Question: My 2 year old—who’s been sweet and sociable until now—is starting to do things she knows we don’t want her to do, like throwing food at the table and hitting other people. I’ve heard different things about toddlers timeouts. Some experts and parents say they’re the best way to respond to bad behaviour, others say toddlers timeouts just make things worse. Are toddlers timeouts a good idea?
Answer: Most parents of today realize that physical punishments like spanking are too harsh for little kids. Many parents are also aware that emotional punishments like shaming or shouting have unfortunate unintended consequences.
And you’re right that some experts are recommending toddlers timeouts. Timeouts have the advantage of appearing sensible, getting the child’s attention without violence. They also do a good job of giving parents and child some breathing space, a chance to calm down. So, what’s wrong with toddlers’ timeouts?
Toddlers—especially sociable ones—experience timeouts as punishment. A timeout, like any other punishment—is humiliating, and makes a person feel worse about herself.
- The shame of a timeout (a punishment inflicted by a much larger person) will either lead to your child feeling like a bad person, or incite a need to rebel, neither of which is desirable. When a child does something wrong, she was probably not feeling very good about herself in the first place, and the isolation will confirm that negative self-image.
- Banishing a child triggers her fears of abandonment, which are powerful at this age. This is especially problematic if both parents are working and leaving her with other people every day.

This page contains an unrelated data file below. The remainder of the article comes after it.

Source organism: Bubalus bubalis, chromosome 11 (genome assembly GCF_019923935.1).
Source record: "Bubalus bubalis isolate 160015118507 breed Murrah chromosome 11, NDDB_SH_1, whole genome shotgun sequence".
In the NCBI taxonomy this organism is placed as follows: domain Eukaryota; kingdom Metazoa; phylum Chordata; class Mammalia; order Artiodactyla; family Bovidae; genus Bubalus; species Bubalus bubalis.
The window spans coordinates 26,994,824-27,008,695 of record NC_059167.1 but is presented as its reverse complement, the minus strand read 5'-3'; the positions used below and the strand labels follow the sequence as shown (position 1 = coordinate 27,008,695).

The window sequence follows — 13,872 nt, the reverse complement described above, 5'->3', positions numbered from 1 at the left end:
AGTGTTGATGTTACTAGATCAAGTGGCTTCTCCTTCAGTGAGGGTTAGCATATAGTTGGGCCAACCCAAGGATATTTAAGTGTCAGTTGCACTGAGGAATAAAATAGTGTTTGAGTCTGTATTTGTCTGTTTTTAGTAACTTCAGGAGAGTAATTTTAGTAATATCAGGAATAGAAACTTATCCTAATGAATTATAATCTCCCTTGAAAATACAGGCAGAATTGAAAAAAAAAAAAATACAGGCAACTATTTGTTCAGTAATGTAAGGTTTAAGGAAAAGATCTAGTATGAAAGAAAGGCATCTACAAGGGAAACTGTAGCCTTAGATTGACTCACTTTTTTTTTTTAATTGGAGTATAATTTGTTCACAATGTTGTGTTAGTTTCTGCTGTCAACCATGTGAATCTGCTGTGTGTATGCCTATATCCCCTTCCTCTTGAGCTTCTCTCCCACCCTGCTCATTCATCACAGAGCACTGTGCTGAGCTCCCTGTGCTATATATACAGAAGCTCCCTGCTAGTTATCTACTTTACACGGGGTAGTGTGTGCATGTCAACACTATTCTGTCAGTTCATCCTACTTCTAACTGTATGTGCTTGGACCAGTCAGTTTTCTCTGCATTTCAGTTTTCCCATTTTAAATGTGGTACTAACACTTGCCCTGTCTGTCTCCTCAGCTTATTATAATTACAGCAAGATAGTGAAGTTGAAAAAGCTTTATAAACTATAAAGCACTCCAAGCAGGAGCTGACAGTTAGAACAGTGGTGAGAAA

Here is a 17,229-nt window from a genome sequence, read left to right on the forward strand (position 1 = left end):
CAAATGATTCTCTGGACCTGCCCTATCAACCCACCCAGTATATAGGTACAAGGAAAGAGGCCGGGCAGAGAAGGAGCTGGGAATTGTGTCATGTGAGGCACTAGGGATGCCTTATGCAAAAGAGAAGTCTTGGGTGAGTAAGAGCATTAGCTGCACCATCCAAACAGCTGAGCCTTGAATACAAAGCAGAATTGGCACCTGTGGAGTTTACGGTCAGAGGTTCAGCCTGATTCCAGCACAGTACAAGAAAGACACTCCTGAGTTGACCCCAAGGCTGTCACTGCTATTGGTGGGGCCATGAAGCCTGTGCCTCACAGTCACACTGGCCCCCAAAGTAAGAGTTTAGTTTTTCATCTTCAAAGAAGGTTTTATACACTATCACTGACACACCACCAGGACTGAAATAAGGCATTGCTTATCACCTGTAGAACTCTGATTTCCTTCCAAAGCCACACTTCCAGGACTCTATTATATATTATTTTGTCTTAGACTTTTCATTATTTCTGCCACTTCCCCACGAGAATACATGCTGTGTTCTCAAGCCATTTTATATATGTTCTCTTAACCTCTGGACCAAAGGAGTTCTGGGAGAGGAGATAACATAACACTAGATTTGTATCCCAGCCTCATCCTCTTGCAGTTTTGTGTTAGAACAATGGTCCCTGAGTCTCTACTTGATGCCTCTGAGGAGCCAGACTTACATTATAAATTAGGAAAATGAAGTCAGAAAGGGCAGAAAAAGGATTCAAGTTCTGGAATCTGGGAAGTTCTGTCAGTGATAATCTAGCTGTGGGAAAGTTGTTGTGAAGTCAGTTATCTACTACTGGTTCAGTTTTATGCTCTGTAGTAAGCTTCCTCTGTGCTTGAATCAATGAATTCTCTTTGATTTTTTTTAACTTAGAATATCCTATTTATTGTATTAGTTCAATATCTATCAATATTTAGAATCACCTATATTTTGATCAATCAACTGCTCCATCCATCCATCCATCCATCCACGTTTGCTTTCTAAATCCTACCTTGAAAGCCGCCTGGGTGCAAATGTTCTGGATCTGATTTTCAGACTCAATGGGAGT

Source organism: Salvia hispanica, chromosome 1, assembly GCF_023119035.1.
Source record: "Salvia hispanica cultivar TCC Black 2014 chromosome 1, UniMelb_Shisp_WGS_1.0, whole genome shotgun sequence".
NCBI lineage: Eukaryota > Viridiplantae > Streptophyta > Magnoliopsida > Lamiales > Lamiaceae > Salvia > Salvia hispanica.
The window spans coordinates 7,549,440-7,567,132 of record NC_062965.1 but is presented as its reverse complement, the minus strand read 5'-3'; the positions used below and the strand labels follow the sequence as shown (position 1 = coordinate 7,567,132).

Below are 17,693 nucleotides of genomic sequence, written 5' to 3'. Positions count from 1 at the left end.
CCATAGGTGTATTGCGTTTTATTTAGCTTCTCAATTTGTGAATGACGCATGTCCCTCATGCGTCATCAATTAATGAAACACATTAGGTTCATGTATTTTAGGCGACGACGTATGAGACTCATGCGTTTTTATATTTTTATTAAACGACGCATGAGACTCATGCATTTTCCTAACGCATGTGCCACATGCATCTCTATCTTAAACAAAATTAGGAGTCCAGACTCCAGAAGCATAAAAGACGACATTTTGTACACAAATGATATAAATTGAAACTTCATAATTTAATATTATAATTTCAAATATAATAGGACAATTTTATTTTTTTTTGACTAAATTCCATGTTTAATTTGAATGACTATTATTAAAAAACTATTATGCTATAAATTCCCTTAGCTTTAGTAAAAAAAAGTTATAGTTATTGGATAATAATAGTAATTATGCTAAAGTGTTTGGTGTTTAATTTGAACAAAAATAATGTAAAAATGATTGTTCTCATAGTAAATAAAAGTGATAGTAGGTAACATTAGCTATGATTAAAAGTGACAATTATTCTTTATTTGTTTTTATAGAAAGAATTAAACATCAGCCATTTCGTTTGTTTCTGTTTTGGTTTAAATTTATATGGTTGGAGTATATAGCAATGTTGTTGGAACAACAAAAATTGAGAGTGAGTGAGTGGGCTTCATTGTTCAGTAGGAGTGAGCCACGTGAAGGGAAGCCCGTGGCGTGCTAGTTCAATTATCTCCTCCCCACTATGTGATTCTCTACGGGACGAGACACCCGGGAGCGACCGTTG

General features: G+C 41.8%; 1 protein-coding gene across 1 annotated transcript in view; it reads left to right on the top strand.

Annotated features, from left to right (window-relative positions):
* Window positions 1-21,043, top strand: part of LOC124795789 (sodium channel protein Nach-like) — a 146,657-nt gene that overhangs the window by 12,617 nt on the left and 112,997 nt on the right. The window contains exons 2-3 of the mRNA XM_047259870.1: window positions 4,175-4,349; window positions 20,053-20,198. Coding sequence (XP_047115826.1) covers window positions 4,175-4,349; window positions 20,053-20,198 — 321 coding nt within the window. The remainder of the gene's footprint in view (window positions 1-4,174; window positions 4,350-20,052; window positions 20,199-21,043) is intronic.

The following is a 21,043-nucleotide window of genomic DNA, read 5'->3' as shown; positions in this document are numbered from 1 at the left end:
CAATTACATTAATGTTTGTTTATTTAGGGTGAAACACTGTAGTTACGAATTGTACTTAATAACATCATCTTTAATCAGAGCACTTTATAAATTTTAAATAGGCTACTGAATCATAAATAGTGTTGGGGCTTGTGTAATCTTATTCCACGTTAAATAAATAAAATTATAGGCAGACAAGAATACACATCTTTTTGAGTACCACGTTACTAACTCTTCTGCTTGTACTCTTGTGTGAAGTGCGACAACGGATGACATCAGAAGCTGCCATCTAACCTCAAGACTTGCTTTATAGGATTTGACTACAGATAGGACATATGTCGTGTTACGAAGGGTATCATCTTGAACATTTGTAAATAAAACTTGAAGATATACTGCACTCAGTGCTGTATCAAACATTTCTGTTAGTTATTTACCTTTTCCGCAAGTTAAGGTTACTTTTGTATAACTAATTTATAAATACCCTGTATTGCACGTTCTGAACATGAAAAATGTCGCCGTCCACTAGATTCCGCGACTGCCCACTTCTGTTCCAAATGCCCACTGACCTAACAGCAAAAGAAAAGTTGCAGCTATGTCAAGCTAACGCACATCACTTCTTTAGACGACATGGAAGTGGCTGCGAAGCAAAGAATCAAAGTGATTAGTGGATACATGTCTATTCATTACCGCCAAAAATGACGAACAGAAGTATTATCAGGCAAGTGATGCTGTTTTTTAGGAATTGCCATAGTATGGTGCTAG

- Toddlers timeouts give a message that happy feelings are the only acceptable feelings, that you only love your child and want her around when she’s ‘good.’ They communicate that you’re not interested in her authentic self, a self that includes messy, troubled, angry feelings.
- Toddlers timeouts create an adversarial atmosphere. Instead of welcoming bad behaviour as an opportunity for collaborative problem-solving, you’re sending your child out to solve the problem of settling herself down all by herself.
The best time to teach your daughter to deal with the emotions that lead to bad behaviour is before the meltdown begins. That means watching for warning signs, and giving her a ‘time-in’ before she has a chance to do something she knows is forbidden. Give her a snack—meltdowns can mean she’s hungry—snuggle with her, sing a song together, read a book with her. Do what you can to let her know you’re there and won’t abandon her in this moment of need.
When everything’s good in her world, help her choose a place for ‘time-ins.’ This is a quiet corner she can take herself to if she’s feeling overwhelmed and wants a bit of quiet time. A place she chooses to be, and is not banished to.
If things do escalate, you’re right not to give in to your daughter’s demands when she’s behaving badly. However, it’s not a time for punishment or banishment. It’s a moment to offer your reassurance and strength.
You can ask her if she wants to go to her quiet corner—a special place where she can sit with a favourite book, animal, and pillow. If she feels in charge of choosing the timeout, it’s not humiliating. In fact, choosing to go into her quiet corner can help her learn about taking responsibility for managing her feelings.
Timeouts aren’t always a bad idea. A parent who’s losing control of her temper can happily give herself a timeout. She can count to ten, take a few deep breaths, close her eyes, repeat an affirmation she’s memorized, attune to how much she loves her child—do something that removes herself for a few minutes from the heightened emotions and exhaustion that accompany parenting a toddler.
For more on why toddlers timeouts are more harmful than helpful:
For some thoughts on what to do instead of toddlers timeouts: